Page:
Events

PhD Defense: "PhD Defense: Object Tracking and Searching in Distributed Camera Networks"

Zefeng Ni

December 1st (Thursday), 3:00pm
Harold Frank Hall (HFH), Rm 4164


Technological advances have created new opportunities and challenges towards distributed camera networks. One of the main challenge is how to effectively utilize network-wide knowledge under the constraint of distributed processing. This dissertation addresses the challenge and proposes novel distributed approaches for two basic vision tasks in a camera network: 1) distributed object tracking and 2) browsing and searching objects.

In this dissertation, object tracking is formulated as a global Bayesian estimation problem that is realized through a distributed Monte-Carlo sampling implementation. At each camera node, a local particle filter tracker with discriminative appearance model is used for image plane tracking. Two novel distributed active fusion schemes are proposed to facilitate the collaboration among the cameras for joint tracking. An on-line learned discriminative model is used for enforcing appearance consistency by weighting particles from the local visual tracker. The object’s ground plane motion consistency is enforced by correcting the local visual tracker’s particles that deviate from the ground plane estimate based on the information shared across the views. The proposed method allows an efficient closed loop interaction between object’s local tracking module and the global fusion schemes for a robust joint tracking. Experiment results verify and quantify the efficacy of the proposed methodology for human tracking in a camera network.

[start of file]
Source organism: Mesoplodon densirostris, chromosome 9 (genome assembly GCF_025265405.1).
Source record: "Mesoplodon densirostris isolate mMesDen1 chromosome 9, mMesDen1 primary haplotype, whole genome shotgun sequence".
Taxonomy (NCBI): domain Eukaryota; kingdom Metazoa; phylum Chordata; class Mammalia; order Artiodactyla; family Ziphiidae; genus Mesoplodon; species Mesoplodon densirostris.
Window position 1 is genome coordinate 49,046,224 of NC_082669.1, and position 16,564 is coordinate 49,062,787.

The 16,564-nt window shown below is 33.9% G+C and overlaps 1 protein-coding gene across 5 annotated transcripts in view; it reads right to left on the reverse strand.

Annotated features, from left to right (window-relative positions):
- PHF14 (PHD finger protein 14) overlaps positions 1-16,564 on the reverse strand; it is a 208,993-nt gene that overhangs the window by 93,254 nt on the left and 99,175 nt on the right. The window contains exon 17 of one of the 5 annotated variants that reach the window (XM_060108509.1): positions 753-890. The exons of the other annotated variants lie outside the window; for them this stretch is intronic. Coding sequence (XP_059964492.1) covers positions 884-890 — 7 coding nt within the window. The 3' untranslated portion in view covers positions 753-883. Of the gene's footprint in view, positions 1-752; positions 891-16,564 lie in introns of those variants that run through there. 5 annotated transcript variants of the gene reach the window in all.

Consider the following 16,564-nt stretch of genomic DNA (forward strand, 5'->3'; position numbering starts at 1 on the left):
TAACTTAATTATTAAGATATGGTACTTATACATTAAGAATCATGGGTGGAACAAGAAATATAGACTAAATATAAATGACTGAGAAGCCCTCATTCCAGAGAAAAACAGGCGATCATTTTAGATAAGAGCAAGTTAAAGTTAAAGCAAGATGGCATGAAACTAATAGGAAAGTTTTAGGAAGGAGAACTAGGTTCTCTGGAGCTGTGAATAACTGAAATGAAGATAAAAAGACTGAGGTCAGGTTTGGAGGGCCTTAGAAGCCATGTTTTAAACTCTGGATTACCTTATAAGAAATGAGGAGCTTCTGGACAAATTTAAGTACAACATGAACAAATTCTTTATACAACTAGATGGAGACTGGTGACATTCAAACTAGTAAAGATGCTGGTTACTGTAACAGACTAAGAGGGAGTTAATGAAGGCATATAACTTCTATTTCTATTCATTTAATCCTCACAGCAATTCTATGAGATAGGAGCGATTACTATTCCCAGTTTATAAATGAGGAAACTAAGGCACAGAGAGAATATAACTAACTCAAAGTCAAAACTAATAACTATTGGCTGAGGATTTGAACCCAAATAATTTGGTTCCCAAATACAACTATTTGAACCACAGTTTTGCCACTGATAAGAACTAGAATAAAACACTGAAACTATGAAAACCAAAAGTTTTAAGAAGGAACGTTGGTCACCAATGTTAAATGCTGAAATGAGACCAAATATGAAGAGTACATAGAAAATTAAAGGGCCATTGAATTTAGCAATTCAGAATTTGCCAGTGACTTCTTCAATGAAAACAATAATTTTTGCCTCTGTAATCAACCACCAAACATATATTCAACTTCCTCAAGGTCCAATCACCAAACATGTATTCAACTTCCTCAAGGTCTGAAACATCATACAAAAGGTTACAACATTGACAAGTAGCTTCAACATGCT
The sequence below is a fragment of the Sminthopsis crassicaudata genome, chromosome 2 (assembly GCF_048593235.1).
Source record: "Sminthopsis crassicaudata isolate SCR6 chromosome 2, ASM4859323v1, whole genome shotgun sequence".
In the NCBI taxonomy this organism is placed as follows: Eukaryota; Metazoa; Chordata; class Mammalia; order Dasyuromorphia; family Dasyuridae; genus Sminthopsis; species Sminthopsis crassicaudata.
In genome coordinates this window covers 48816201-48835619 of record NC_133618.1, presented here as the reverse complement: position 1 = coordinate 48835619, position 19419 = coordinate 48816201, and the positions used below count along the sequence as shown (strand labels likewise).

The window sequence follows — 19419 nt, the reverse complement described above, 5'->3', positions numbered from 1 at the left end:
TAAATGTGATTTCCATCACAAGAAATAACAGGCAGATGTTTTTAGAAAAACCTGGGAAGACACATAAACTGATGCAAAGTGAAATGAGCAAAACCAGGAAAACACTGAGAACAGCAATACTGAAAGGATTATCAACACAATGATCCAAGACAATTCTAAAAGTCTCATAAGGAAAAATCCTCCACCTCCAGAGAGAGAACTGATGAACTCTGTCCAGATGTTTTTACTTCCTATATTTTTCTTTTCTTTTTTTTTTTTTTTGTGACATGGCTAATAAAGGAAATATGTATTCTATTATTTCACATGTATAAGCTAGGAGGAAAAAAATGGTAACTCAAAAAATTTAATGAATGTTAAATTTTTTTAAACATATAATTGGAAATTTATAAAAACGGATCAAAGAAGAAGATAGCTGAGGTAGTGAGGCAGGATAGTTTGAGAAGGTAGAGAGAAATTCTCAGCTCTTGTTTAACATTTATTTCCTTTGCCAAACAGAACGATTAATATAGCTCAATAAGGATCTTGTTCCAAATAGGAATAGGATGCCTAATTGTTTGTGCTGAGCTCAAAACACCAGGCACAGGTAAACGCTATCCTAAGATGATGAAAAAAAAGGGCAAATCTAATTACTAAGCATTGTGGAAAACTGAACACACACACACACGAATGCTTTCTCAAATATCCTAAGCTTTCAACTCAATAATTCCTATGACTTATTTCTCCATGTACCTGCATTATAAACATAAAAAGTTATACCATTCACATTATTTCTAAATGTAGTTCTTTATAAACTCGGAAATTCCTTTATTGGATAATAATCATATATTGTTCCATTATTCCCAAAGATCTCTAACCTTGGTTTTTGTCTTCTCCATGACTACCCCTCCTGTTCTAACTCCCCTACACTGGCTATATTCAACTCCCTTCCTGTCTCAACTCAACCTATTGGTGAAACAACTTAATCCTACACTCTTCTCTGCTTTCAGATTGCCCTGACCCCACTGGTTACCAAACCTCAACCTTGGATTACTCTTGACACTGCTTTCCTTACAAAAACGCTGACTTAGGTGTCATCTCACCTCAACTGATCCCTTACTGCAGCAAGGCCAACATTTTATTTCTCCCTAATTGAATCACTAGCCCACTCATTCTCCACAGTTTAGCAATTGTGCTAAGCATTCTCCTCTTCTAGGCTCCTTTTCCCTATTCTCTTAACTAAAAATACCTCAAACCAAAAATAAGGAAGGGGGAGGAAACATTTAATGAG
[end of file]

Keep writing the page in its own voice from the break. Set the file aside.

The second contribution of this dissertation is a novel system to assist human image analysts to effectively browse and search for objects in a camera network. In contrast to the existing approaches that focus on finding global trajectories across cameras, the proposed approach directly models the relationship among raw camera observations. A graph model is proposed to represent detected/tracked objects, their appearance and spatial-temporal relationships. In order to minimize communication requirements, raw video is processed at camera nodes independently to compute object identities and trajectories at video rate. However, this would result in unreliable object locations and/or trajectories. The proposed graph structure captures the uncertainty in these camera observations by effectively modeling their global relationships, and enables a human analyst to query, browse and search the data collected from the camera network. A novel graph ranking framework is proposed for the search and retrieval task, and the absorbing random walk algorithm is adapted to retrieve a representative and diverse set of video frames from the cameras in response to a user query. Preliminary results on a wide area camera network are presented.

About Zefeng Ni:

Zefeng Ni received his bachelor's degree in Computer Engineering from the Nanyang Technological University (NTU), Singapore in 2004. He worked as Project Officer at NTU from 2004 to 2006. He received the M.S degree in Electrical Engineering from the University of California Santa Barbara in 2007. Zefeng is currently pursuing a Ph. D. degree in Electrical Engineering under the guidance of Prof. B. S. Manjunath. His research interests lie in multi-camera video processing and analysis.

Hosted by: Professor B. S. Manjunath